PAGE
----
John Bibbs was the first to take the witness stand. He stated that he was 22 years old, single, working in maintenance. On July 7 he had been coming from the headquarters of the Progressive Party, through which he knew Griffin and Hudson.
Bibbs was young and ambitious; recently discharged from the navy, he had already been promoted to chair the Progressive Party of Des Moines, even though he had only been a member of the party for three months.
Bibbs repeatedly insisted, in his initial testimony and upon cross-examination, that “there was no disturbance”; the entire incident was orderly and polite. “We walked into the store and sat down at the counter and didn’t say anything to anybody until the girl came up and asked for our orders.” “There was no loud talking on either side,” he stated; both Gore and Katz were “very polite and refused very politely.” He also emphasized that “we went to the Katz Drug Store that day for the purpose of getting something cold to drink,” not at the behest of the Progressive Party or “for the purpose of making a test case under the law.”
Leonard Hudson corroborated Bibb’s testimony. He was 32 and unemployed at the time of the Katz incident, although he had worked as a laborer and was last employed as a truck driver hauling scrap iron. He had previously worked for seven months for the Iowa Packing Company but ceased working there when the packers went on strike. On July 7 he had been called to the Progressive Party headquarters by E. C. Richards, a state representative for the Progressive Party, who wanted to know if Hudson would be able to help organize for the party, possibly by starting up a football team. Hudson declared at the trial that he was not a member of the Progressive Party, although he did take part in protests that Griffin organized outside of the store in the weeks after the incident.
He described what started out as a rather uneventful meeting: “We stood and talked with Mrs. Griffin for a few minutes about the baby and the weather being hot. We walked up the street and Edna mentioned something about getting an ice cream soda or a cold drink and I said I would be glad to buy you a drink or a soda and she said let’s stop in here and we just walked into Katz Drug Store.”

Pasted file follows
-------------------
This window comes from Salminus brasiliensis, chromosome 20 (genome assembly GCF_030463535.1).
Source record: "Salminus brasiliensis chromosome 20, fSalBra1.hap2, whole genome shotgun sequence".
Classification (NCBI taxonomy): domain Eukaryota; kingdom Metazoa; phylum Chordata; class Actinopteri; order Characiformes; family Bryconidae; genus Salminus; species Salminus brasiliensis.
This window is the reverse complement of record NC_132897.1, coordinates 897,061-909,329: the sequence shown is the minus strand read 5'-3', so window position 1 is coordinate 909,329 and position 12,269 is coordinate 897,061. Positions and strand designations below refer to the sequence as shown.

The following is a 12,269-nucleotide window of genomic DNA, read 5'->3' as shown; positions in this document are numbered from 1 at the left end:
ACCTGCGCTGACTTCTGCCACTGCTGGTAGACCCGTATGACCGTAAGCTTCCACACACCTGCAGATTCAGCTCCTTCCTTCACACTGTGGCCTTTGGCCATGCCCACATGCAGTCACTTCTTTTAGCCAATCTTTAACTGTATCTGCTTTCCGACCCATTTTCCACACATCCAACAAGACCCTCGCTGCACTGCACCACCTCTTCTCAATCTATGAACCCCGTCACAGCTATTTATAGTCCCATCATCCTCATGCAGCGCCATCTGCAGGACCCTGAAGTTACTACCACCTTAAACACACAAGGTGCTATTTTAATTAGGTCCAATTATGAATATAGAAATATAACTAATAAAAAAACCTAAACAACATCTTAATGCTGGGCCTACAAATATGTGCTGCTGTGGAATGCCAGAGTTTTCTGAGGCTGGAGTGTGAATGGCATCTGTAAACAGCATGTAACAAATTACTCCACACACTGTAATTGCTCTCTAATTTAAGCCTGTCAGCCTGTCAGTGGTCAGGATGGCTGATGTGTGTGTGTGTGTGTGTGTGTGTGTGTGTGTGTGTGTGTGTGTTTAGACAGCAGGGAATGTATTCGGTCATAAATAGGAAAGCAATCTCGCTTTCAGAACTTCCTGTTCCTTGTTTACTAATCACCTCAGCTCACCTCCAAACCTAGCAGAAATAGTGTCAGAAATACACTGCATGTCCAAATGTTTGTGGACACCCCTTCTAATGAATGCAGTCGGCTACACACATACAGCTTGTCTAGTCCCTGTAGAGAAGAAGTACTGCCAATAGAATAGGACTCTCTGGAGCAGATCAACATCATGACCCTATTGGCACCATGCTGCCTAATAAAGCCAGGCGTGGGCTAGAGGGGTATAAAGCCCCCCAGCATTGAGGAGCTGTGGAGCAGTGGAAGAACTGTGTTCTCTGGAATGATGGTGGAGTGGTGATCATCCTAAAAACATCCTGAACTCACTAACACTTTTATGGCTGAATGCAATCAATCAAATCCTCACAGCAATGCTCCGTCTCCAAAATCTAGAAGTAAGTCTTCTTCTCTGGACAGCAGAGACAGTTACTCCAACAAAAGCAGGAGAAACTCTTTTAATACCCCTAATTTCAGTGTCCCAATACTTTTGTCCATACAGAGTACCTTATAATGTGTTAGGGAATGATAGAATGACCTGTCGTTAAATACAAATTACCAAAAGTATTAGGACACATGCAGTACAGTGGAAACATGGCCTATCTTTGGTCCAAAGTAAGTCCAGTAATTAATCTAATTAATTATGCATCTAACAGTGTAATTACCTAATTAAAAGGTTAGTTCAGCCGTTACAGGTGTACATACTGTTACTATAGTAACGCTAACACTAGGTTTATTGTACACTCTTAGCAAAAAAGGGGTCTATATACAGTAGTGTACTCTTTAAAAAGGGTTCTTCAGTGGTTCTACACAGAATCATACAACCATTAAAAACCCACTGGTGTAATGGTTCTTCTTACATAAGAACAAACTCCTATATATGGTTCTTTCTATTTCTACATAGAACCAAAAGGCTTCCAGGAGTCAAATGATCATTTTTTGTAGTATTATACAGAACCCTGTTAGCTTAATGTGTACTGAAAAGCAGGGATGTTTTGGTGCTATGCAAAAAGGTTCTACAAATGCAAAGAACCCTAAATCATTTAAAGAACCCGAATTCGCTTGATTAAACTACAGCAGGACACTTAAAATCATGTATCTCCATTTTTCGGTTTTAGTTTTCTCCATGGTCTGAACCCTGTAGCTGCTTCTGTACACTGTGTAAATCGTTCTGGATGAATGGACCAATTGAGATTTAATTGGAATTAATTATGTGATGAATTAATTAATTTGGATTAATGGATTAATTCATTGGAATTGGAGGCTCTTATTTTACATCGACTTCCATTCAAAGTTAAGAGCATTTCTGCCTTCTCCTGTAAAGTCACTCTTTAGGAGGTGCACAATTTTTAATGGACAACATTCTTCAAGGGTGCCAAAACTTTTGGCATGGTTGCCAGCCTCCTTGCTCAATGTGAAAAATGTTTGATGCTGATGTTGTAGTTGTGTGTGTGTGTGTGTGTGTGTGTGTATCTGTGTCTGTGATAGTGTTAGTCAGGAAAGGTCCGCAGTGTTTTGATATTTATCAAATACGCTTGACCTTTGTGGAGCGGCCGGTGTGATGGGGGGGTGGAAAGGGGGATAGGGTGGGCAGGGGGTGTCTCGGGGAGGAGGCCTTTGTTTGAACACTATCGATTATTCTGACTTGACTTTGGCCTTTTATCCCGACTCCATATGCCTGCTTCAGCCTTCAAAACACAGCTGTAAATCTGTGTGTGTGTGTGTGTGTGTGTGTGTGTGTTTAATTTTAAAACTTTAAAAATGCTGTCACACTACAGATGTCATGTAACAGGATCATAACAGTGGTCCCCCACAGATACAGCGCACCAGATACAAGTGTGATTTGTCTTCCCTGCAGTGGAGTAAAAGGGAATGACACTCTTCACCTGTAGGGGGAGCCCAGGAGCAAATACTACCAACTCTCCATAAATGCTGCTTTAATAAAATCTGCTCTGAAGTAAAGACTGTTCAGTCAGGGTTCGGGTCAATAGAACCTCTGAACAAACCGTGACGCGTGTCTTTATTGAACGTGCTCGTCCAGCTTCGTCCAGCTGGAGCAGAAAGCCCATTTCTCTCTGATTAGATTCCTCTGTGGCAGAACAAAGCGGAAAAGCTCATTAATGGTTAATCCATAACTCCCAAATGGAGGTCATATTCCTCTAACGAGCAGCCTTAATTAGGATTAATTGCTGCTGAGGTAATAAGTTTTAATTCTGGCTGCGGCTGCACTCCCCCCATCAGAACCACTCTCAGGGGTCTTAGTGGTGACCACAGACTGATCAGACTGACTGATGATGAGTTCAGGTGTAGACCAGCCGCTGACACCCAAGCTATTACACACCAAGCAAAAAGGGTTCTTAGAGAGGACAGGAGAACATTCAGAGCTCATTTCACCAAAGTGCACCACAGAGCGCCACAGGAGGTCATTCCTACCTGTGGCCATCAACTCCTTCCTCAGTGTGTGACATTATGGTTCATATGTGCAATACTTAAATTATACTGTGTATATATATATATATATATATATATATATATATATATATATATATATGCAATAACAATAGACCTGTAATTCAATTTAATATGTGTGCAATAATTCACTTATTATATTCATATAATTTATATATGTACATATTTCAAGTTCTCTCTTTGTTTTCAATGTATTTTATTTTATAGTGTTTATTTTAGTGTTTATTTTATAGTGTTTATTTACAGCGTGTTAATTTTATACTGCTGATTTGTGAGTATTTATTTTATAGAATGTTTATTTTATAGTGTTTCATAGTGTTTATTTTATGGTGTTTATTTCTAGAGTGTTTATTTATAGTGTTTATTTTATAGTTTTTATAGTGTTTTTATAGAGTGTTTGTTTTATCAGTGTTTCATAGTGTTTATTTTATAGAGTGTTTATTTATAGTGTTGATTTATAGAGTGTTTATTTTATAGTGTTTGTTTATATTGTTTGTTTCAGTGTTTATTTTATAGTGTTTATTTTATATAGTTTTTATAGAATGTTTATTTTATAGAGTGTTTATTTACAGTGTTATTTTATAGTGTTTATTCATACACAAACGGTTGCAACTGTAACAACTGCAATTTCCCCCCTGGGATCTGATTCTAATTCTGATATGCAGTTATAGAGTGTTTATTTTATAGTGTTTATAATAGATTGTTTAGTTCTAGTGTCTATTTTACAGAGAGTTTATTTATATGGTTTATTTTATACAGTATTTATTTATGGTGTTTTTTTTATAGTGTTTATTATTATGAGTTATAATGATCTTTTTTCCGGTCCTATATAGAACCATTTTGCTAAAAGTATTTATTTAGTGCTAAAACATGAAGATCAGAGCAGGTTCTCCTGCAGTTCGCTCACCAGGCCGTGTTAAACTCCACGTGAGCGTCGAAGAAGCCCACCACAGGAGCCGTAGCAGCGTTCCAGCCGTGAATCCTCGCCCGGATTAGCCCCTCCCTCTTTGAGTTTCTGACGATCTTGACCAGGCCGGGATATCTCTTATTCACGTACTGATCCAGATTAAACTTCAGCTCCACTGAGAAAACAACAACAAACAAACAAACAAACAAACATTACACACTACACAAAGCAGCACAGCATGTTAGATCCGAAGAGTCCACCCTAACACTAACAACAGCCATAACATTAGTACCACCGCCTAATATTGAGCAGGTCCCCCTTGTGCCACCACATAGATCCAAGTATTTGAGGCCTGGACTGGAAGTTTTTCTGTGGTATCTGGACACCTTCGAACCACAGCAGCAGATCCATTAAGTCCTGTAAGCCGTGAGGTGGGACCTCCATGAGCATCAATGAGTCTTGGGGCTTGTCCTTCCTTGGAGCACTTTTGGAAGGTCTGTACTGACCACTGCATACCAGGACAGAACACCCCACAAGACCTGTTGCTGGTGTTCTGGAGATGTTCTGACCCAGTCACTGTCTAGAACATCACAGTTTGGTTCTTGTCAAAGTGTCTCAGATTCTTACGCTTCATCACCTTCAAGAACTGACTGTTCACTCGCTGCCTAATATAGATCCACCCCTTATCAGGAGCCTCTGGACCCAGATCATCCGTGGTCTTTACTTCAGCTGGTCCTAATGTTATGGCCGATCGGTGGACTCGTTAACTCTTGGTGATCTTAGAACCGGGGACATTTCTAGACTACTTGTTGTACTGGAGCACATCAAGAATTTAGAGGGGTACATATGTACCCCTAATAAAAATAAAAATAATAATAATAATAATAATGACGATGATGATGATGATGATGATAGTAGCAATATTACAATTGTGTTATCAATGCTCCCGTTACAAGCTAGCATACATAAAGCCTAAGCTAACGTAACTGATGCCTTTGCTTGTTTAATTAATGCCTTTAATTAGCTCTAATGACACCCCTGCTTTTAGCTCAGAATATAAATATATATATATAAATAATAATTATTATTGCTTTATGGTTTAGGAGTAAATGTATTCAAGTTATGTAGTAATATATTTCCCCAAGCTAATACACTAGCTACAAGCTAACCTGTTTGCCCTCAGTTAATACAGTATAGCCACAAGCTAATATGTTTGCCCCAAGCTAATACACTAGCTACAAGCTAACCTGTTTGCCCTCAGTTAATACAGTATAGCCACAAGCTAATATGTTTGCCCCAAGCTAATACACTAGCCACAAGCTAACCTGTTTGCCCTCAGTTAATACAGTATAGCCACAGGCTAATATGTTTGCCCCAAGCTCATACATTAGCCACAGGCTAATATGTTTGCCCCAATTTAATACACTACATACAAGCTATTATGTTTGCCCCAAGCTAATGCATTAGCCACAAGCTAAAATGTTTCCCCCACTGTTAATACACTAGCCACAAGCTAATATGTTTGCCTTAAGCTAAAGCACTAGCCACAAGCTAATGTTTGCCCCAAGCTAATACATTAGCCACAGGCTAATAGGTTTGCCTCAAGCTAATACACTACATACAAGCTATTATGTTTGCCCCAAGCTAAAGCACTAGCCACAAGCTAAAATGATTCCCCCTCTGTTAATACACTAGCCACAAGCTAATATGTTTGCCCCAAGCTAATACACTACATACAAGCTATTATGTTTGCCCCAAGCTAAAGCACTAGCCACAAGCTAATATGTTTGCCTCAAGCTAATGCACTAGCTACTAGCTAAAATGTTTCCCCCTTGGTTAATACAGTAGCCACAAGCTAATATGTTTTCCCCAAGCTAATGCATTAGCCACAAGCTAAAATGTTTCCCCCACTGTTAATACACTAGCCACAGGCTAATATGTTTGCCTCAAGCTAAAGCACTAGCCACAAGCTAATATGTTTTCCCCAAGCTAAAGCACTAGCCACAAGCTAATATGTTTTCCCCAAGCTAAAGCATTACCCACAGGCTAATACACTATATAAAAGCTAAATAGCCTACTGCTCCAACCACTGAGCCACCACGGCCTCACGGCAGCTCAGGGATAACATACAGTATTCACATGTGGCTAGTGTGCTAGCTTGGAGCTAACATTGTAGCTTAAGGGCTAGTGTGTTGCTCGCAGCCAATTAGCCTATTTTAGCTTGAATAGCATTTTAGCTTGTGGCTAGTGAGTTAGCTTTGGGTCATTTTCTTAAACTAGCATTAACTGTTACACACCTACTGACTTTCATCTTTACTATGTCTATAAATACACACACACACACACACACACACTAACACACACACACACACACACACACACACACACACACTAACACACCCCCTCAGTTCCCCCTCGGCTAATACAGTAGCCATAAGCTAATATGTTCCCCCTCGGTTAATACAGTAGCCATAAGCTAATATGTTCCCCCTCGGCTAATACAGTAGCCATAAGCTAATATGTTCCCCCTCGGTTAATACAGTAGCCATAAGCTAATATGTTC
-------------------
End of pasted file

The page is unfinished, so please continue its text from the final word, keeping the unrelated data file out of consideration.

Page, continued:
Griffin was radical enough to merit concern from the federal government, and the Federal Bureau of Investigation had begun keeping a file on her after Harry Truman had signed executive order 9035, allowing for the establishment of a “security index” of citizens with sympathies or affiliations with communist, anarchist, or revolutionary organizations.
From 1947 to 1965 the FBI collected more than 400 pages of information on Griffin, and if what informants reported was accurate, then at the time of the Katz incident Griffin was heavily involved in the Communist Party USA, paying monthly dues for her and her husband, subscribing to the Daily Worker, and working in the capacity of secretary-treasurer for the Des Moines branch of the party.
Fortunately for Griffin, Katz’s lawyers were not aware of her Communist Party USA affiliation. Nonetheless, central to their defense was an attempt to paint Griffin as an agitator who premeditated her trip to Katz. Griffin and her lawyers, on the other hand, continued to claim, as had Hudson and Bibbs, that the visit was based on a spontaneous and innocent decision to obtain refreshment.